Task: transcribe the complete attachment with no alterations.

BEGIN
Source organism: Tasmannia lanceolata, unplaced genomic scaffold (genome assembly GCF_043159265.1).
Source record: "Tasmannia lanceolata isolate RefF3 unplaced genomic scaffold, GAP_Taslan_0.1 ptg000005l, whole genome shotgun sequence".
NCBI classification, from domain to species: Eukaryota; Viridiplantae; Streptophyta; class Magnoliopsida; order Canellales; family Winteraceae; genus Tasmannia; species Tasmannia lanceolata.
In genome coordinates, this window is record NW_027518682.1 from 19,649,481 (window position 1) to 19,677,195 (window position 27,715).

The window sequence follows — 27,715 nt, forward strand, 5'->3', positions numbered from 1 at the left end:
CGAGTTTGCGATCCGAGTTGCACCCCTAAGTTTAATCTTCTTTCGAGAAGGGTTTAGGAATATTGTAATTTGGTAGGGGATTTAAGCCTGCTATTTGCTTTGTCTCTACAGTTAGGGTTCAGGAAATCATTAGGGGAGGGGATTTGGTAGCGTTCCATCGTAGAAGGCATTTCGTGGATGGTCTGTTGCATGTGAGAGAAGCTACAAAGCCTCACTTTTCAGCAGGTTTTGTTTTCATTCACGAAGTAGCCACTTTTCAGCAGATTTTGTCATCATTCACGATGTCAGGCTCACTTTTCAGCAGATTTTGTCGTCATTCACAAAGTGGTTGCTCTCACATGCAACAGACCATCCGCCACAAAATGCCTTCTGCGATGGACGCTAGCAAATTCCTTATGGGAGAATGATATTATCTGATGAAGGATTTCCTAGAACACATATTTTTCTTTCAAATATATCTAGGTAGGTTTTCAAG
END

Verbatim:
Source organism: Tasmannia lanceolata, unplaced genomic scaffold (genome assembly GCF_043159265.1).
Source record: "Tasmannia lanceolata isolate RefF3 unplaced genomic scaffold, GAP_Taslan_0.1 ptg000005l, whole genome shotgun sequence".
NCBI classification, from domain to species: Eukaryota; Viridiplantae; Streptophyta; class Magnoliopsida; order Canellales; family Winteraceae; genus Tasmannia; species Tasmannia lanceolata.
In genome coordinates, this window is record NW_027518682.1 from 19,649,481 (window position 1) to 19,677,195 (window position 27,715).

The window sequence follows — 27,715 nt, forward strand, 5'->3', positions numbered from 1 at the left end:
CGAGTTTGCGATCCGAGTTGCACCCCTAAGTTTAATCTTCTTTCGAGAAGGGTTTAGGAATATTGTAATTTGGTAGGGGATTTAAGCCTGCTATTTGCTTTGTCTCTACAGTTAGGGTTCAGGAAATCATTAGGGGAGGGGATTTGGTAGCGTTCCATCGTAGAAGGCATTTCGTGGATGGTCTGTTGCATGTGAGAGAAGCTACAAAGCCTCACTTTTCAGCAGGTTTTGTTTTCATTCACGAAGTAGCCACTTTTCAGCAGATTTTGTCATCATTCACGATGTCAGGCTCACTTTTCAGCAGATTTTGTCGTCATTCACAAAGTGGTTGCTCTCACATGCAACAGACCATCCGCCACAAAATGCCTTCTGCGATGGACGCTAGCAAATTCCTTATGGGAGAATGATATTATCTGATGAAGGATTTCCTAGAACACATATTTTTCTTTCAAATATATCTAGGTAGGTTTTCAAG